Only in San Francisco can you attend Opera in the Park and find yourself next to a homeless man who yells "Bravissimo!" after every aria and sometimes in the middle of them too, whistles and hums along with "Che gelida manina," and, when the announcer says something about "pasta e fagiole," yells back at the stage, "It's pasta fazool!" (To which I couldn't help adding, "I agree!") Local color for what has become a treasured city tradition.
This year's concert introduced Nicola Luisotti, San Francisco Opera's new music director, who is expected to raise the company's standards in the core Italian repertory. To that effect, he led an all-Italian program: lots of Rossini, Puccini and Verdi, plus one Italian-language Mozart aria. Luisotti is a slim and animated presence at the podium. At the end of the concert, he gave an impromptu speech about how "San Francisco may not be close to Europe but we can make it the center of the universe for Italian singing," then brought out the singers for a surprise rendition of "O Sole Mio."
At that point the clouds covered Golden Gate Park and a few drops of rain were falling, but it still felt very appropriate. Opera should be communal and joyous and unpretentious. There should be an Italian music director who gives a slightly rambling but very passionate speech and then conducts "O Sole Mio" complete with schmaltzy ritardandos, and the tenor and the soprano trying to outsing each other, and a tambourine banging away in the background.
Luisotti's first production as music director is Il Trovatore, so the concert featured several excerpts from that opera, sung by Sondra Radvanovsky (as Leonora), Marco Berti (Manrico), and Quinn Kelsey (Count di Luna). (In the full production, Radvanovsky and Berti play those roles, while di Luna is played by Dmitri Hvorostovsky.) I will probably have more to say about this opera and these singers after I see the "Opera at the Ballpark" simulcast screening of Trovatore next Saturday. I didn't love Berti's voice in the more lyrical music but he sang a rousing "Di Quella Pira"--which I am sure will be even better with a male chorus to back him up! Radvanovsky passed quite near me as I left the concert and she is certainly a striking-looking woman: very tall, wearing bright red lipstick to match her big red evening gown. She just got a rave in the San Francisco Chronicle.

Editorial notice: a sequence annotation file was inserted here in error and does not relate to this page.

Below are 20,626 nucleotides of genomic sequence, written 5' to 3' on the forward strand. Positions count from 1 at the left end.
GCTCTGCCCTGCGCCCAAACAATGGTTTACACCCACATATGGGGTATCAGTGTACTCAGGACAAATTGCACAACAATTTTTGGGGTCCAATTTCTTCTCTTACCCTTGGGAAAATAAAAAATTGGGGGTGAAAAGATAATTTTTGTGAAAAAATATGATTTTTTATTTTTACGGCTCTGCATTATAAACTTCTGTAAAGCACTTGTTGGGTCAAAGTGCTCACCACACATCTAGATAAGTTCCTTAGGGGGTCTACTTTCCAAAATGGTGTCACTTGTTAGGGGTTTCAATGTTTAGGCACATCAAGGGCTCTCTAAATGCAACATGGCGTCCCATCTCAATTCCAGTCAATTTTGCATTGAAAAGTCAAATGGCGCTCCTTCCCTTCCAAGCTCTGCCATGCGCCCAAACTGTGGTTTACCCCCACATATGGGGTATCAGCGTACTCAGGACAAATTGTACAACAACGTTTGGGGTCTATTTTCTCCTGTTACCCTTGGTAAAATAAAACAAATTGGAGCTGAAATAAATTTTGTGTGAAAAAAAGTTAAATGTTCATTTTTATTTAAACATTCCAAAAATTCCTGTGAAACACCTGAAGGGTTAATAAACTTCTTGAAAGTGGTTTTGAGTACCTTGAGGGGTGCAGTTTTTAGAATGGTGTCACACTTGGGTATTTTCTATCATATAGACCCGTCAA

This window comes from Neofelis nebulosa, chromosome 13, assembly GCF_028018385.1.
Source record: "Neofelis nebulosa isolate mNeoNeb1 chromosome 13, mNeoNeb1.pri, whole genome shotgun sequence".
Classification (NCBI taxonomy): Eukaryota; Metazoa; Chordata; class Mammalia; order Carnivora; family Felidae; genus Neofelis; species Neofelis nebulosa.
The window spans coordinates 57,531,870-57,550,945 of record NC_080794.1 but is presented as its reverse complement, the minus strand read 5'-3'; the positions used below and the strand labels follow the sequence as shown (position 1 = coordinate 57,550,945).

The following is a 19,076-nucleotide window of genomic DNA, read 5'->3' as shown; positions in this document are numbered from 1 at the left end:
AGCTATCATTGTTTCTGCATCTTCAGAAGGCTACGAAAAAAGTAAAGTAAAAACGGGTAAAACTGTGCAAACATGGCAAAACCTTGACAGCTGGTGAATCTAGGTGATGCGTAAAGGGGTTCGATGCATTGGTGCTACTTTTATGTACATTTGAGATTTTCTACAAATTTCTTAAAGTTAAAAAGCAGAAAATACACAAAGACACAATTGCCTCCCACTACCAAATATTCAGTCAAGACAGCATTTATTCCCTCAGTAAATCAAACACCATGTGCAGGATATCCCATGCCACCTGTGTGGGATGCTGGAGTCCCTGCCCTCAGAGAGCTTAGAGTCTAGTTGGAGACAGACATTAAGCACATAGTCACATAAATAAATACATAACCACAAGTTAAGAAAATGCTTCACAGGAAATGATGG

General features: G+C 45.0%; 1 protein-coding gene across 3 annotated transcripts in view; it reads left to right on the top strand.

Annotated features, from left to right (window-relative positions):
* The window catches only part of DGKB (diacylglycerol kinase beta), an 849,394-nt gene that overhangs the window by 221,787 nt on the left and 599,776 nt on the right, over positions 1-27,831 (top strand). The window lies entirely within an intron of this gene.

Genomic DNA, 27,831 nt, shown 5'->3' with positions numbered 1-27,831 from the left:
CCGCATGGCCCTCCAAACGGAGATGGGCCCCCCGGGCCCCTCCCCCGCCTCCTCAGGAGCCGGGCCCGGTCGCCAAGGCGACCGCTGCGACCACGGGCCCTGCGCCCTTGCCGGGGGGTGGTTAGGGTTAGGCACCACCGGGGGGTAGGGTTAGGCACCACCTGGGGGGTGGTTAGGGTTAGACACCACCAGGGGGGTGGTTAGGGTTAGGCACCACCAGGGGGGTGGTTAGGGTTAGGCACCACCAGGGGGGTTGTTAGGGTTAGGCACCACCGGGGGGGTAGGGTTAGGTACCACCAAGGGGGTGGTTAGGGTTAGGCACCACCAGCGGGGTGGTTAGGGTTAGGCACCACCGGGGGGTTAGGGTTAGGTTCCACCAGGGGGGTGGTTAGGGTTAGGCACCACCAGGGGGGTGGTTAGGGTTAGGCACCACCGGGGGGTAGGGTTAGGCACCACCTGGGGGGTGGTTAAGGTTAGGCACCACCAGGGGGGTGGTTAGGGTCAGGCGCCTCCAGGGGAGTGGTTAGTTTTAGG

The program contained a very amusing, but, I'm afraid, far too common typo: Puccini's famous soprano aria was listed as "O Mio Bambino Caro." The idea of the virginal, unmarried Lauretta singing "O My Dear Baby" instead of "O My Dear Daddy" just makes me laugh! However, it was nicely sung by Leah Crocetto.
The final aria (before "O Sole Mio" and the traditional "Libiamo ne'lieti calici" conclusion) was a really beautiful rendition of "E lucevan le stelle," sung by Brandon Jovanovich. I think I preferred him to the guy that starred in SFO's Tosca this summer!
Image: Maestro Luisotti is all smiles. Photo from sfgate.com